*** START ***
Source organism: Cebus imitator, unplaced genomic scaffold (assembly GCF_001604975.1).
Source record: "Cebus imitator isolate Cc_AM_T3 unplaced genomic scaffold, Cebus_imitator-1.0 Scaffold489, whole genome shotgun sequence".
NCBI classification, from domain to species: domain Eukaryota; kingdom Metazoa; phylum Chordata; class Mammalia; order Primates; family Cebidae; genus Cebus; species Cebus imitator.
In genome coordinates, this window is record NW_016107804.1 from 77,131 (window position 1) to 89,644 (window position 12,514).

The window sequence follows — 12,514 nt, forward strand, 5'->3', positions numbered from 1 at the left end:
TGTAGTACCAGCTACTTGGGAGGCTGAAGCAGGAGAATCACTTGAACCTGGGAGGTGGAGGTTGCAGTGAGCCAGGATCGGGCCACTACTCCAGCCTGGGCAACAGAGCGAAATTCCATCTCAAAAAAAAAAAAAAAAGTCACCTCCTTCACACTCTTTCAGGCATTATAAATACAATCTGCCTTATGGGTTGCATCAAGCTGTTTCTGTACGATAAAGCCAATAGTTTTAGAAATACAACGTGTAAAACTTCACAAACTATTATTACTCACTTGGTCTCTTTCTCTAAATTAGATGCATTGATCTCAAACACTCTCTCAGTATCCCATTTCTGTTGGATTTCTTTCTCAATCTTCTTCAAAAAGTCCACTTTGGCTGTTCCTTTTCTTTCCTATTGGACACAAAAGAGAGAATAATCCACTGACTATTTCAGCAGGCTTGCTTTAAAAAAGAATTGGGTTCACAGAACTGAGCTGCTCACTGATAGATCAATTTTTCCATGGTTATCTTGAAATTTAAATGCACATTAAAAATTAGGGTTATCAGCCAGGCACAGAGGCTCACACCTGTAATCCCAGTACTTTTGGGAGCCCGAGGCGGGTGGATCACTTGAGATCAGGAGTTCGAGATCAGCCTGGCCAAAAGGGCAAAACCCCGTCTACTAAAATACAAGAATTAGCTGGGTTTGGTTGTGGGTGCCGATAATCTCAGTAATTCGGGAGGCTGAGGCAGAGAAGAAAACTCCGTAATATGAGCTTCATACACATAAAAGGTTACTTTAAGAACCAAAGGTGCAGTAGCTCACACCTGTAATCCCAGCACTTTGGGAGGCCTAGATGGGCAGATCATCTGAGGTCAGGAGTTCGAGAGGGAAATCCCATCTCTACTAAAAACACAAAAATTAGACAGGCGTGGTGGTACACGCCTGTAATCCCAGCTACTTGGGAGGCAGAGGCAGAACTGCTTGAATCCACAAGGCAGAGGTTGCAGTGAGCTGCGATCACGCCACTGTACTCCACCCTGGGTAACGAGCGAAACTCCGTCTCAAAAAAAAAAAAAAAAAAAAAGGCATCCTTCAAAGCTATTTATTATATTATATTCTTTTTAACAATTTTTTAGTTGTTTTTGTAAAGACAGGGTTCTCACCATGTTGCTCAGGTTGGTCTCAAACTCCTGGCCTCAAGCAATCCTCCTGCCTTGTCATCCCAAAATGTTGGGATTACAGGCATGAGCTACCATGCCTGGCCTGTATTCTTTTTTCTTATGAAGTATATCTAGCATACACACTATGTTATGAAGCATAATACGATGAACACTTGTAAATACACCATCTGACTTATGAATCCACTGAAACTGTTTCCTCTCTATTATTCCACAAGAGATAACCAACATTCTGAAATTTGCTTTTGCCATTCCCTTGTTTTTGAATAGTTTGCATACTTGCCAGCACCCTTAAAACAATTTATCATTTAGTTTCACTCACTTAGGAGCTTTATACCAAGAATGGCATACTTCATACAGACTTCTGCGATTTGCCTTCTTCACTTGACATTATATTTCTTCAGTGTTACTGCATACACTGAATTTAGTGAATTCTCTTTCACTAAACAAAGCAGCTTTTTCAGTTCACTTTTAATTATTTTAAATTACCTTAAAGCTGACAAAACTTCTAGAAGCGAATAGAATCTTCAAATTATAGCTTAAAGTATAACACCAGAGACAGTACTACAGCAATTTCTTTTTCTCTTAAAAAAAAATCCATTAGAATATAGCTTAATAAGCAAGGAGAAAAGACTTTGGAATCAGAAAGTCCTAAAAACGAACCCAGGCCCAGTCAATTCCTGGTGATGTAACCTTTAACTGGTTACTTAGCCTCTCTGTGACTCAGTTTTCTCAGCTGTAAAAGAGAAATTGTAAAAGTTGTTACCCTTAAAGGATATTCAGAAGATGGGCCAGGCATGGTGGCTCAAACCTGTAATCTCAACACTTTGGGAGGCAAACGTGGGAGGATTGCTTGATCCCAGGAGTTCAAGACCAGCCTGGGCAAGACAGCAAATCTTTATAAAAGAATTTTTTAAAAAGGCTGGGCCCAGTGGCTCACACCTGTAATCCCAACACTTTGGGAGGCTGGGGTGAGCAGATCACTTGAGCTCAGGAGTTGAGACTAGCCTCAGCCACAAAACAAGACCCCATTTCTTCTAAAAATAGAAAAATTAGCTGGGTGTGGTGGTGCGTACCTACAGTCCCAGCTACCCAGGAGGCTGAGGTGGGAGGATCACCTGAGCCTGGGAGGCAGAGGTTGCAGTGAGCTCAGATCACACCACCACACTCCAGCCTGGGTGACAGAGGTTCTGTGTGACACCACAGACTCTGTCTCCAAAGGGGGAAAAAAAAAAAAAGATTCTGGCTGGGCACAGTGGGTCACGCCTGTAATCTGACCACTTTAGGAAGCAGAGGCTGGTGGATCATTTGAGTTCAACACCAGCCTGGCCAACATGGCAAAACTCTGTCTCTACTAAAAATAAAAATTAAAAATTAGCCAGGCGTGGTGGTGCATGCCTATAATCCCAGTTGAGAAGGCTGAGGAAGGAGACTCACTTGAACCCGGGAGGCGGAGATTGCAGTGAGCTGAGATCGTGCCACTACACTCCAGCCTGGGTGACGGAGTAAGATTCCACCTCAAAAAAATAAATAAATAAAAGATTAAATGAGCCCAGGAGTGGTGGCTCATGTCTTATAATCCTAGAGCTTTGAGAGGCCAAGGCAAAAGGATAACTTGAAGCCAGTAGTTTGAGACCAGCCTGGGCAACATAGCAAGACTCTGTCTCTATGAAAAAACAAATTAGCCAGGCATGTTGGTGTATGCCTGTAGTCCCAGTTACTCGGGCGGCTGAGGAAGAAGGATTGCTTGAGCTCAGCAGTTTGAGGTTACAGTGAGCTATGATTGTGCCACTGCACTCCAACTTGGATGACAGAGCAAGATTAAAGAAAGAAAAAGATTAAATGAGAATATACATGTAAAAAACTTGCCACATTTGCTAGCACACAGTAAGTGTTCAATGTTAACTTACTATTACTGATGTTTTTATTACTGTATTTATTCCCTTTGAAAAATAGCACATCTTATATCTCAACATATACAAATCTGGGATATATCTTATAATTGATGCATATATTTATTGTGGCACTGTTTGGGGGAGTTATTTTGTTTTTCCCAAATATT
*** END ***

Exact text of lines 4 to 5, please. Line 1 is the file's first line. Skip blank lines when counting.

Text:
In genome coordinates, this window is record NW_016107804.1 from 77,131 (window position 1) to 89,644 (window position 12,514).

The window sequence follows — 12,514 nt, forward strand, 5'->3', positions numbered from 1 at the left end: